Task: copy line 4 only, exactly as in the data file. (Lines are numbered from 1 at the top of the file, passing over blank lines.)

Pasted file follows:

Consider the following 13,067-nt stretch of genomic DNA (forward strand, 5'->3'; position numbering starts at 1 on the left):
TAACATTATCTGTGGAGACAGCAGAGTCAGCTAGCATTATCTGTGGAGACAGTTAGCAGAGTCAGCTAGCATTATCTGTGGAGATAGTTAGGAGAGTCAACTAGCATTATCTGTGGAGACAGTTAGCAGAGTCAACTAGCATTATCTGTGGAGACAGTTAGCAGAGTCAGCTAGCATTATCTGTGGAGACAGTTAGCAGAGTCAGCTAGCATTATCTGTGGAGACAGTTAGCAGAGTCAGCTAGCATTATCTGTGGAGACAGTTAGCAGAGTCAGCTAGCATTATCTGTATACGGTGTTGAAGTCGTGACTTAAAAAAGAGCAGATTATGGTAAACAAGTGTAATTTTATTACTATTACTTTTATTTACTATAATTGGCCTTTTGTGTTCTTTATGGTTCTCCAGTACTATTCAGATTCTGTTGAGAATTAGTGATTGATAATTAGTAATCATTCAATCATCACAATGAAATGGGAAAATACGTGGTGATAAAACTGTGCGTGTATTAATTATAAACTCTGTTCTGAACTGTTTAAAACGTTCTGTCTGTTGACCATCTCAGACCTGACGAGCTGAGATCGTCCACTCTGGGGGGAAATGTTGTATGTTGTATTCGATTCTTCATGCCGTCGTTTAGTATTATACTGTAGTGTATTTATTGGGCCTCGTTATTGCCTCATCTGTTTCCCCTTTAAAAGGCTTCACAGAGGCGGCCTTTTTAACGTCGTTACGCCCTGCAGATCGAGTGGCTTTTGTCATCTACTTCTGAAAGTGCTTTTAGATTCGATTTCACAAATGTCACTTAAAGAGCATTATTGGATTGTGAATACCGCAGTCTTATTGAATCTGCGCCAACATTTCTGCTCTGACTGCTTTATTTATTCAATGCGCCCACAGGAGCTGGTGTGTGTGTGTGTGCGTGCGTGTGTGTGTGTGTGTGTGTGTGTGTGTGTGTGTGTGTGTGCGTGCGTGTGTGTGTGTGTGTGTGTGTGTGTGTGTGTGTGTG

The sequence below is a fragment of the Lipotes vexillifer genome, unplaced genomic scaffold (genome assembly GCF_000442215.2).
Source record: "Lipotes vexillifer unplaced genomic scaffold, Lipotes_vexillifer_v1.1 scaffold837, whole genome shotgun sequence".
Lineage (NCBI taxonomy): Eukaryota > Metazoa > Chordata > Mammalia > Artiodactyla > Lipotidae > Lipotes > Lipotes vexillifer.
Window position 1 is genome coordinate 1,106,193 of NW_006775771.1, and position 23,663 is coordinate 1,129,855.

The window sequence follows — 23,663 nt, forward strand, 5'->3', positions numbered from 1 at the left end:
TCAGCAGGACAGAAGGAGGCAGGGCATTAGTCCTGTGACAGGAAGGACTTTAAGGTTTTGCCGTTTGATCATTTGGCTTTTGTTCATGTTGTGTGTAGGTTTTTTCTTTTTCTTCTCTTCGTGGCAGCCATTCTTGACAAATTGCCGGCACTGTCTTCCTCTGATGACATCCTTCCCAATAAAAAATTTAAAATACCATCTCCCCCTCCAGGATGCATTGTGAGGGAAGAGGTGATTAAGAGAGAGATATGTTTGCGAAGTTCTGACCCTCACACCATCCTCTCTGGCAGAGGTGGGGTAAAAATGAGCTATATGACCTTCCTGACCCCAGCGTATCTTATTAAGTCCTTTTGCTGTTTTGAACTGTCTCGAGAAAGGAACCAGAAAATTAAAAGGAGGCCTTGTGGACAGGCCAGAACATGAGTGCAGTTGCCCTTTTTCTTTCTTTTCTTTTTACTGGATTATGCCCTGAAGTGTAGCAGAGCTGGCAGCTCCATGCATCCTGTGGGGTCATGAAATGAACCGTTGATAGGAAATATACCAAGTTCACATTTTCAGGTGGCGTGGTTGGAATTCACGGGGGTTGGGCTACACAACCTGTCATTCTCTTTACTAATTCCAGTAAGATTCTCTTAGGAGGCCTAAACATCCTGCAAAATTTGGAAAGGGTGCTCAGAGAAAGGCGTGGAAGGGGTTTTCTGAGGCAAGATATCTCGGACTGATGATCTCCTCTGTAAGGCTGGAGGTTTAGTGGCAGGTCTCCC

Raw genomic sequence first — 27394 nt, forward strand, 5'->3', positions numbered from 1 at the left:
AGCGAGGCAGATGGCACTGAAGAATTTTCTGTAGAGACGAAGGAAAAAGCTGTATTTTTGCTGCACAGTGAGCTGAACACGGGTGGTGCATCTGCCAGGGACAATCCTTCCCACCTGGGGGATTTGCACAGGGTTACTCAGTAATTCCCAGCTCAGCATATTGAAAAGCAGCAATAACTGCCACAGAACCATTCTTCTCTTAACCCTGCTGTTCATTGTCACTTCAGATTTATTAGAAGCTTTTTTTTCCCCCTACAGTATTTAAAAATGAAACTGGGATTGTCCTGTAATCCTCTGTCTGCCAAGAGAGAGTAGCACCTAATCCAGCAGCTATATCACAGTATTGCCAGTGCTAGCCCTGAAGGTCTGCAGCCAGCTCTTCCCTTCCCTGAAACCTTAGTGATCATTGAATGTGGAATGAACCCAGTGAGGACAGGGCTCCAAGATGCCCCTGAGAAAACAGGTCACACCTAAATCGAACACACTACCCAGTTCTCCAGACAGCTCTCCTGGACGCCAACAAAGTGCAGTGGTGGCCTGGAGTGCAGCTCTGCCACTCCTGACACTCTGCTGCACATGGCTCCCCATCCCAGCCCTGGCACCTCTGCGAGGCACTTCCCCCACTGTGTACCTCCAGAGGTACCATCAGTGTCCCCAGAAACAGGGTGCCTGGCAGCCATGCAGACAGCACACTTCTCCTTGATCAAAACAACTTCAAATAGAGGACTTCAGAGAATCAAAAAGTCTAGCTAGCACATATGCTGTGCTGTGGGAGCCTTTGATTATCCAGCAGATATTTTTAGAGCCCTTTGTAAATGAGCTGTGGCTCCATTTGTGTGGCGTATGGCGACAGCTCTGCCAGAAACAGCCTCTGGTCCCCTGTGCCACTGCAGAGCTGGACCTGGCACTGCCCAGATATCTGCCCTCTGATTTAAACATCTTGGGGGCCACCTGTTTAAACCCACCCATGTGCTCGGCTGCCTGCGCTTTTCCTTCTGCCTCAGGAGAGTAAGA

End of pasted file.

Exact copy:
Source record: "Lipotes vexillifer unplaced genomic scaffold, Lipotes_vexillifer_v1.1 scaffold837, whole genome shotgun sequence".